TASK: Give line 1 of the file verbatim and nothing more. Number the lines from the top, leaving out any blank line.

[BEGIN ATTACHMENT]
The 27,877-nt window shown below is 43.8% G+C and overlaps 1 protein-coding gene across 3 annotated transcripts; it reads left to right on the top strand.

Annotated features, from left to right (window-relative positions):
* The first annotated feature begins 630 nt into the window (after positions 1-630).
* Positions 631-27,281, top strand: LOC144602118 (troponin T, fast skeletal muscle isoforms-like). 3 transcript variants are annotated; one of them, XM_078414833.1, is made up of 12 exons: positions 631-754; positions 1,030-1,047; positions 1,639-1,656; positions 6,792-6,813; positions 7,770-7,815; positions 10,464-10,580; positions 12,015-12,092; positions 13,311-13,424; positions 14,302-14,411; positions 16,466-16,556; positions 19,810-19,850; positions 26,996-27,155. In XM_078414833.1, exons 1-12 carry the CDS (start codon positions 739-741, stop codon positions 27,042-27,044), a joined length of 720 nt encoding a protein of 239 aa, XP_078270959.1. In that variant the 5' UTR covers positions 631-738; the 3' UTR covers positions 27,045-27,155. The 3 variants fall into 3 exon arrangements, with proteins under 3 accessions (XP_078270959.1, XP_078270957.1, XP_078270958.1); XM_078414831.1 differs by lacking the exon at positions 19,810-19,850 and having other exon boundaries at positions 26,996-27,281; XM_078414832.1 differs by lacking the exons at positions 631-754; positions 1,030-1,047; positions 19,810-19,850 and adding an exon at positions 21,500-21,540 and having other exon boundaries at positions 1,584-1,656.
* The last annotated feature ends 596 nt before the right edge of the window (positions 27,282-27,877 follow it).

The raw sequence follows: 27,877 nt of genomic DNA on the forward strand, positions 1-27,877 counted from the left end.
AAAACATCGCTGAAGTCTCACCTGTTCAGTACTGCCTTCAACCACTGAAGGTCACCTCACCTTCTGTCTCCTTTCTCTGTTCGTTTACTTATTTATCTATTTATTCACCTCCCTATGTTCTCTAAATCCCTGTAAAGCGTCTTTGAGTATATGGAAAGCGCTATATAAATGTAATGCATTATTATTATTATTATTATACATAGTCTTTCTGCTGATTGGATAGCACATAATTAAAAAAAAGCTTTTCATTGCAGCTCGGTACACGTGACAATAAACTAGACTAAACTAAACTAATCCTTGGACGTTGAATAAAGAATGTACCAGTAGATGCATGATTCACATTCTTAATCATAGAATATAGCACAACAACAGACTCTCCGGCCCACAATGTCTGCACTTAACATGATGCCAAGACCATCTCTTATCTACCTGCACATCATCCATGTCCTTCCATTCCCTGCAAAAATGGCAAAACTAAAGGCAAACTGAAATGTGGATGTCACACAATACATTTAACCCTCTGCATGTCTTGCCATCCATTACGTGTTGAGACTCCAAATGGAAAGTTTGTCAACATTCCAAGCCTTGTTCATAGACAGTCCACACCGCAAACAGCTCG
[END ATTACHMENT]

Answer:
The 27,877-nt window shown below is 43.8% G+C and overlaps 1 protein-coding gene across 3 annotated transcripts; it reads left to right on the top strand.